This I believe…
I believe that travel is an opportunity to be grateful for what you have.
A few summers ago, my family went to Costa Rica for vacation. Recently, it has become a popular destination for many tourists; the country has multiple resorts and perfect beaches. After all, its motto is pura vida (which translates to pure life, or good life). Yet, if you were to look on the streets of San Jose, what you would see is far from good life. Here is a story of my own travels:
I was 10 years old at the time, which may seem young, but I wasn’t too little to notice my surroundings. One day, we took a walk to the bakery. On the way we passed other small stores. At the doorstep of almost each one of them lay a person sleeping, curled up in a ratty blanket. Some, the less fortunate ones, the ones without any torn blanket to sleep on, lay on the concrete. My parents did nothing to try to shield their poorness, or tell me lies to cover up how bad life was for these people, so I truly saw it how it was. As a ten-year-old, I thought about how it would be to live in their place on the cold cement.
I think that might have been the first time I realized how lucky I was, to not be living a life where my possessions were all contained in a grimy garbage bag, and my bed consisted of a patch of concrete. Noticing the people was just an observation, what may have been considered insignificant. But even thought it was small, it left a big impression on me. I continued thinking about them long after that day, and long after that trip. I started to be more aware of how easy my life is compared to the people I saw in Costa Rica.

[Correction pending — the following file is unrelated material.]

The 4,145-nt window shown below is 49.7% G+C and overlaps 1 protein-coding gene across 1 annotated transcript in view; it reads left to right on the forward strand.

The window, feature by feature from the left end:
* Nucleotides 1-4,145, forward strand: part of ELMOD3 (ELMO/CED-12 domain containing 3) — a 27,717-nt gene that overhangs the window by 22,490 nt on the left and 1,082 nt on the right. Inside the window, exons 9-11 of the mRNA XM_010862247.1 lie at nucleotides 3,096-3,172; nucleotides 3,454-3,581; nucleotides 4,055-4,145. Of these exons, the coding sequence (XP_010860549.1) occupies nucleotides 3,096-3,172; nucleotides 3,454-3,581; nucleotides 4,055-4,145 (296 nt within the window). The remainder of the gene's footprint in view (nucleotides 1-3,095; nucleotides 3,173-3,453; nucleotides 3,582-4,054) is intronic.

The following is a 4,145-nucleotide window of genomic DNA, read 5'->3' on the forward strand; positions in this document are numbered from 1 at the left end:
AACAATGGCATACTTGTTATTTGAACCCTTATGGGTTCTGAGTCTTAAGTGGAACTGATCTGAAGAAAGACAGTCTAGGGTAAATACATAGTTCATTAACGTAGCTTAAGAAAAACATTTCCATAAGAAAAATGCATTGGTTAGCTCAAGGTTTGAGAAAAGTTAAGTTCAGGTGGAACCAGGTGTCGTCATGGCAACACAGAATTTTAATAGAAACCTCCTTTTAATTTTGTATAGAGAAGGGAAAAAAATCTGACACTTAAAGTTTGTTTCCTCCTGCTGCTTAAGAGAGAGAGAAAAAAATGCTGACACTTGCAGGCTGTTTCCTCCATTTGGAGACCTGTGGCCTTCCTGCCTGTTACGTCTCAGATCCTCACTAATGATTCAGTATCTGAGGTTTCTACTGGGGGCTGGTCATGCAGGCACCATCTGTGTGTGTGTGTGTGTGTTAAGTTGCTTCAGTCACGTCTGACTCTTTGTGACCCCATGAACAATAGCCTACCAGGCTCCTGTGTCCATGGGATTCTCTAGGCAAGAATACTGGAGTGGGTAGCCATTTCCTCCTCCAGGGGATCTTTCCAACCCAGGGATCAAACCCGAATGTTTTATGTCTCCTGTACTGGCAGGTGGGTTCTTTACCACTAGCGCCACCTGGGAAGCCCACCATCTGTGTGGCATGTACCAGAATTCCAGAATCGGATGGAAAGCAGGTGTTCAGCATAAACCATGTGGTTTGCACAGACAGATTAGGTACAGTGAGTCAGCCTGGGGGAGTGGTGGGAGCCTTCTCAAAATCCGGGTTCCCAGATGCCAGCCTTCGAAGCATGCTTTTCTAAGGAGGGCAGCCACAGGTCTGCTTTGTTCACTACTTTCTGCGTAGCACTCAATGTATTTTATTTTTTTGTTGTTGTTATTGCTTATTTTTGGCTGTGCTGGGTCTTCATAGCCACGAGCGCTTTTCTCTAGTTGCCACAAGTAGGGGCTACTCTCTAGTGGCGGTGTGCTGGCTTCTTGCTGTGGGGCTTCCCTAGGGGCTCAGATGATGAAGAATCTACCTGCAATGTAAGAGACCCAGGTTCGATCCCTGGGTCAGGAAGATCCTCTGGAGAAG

I think that it’s impossible to be grateful if you don’t know what to be grateful for. In other words, if you don’t know how bad it could be, you don’t know how good it is. This doesn’t necessarily mean being thankful that you have a home and a bed, it could mean being grateful for small things, like a sunny day. Think about it. If it was sunny every day, you probably wouldn’t wake up in the morning and think, “Oh, a sunny day, how wonderful.” You may even complain about it being so sunny. When we take things for granted, we forget to appreciate them
Before I went to Costa Rica, I knew that there were homeless people in the world, even in Madison. But, I had never really seen any. I had never actually realized that it was beyond a TV commercial that tried to guilt trip you into supporting starving kids in third-world countries. It wasn’t a reality to me until I saw it myself.
One way to realize that you are lucky is to travel. By doing so, you will discover how many different ways people live, and how your lifestyle compares with the others. Of course, you are not better off than everybody. But, if you never go outside of your own city, or state, you won’t realize how fortunate you actually are.
So, when I hear people discussing the latest gadgets (and other material goods)–which they desperately need–I think about Costa Rica and the people slumbering on the doorsteps. It’s not that I am better than the talkers. Not at all. I just was lucky enough to have the opportunity to travel.
If you enjoyed this essay, please consider making a tax-deductible contribution to This I Believe, Inc.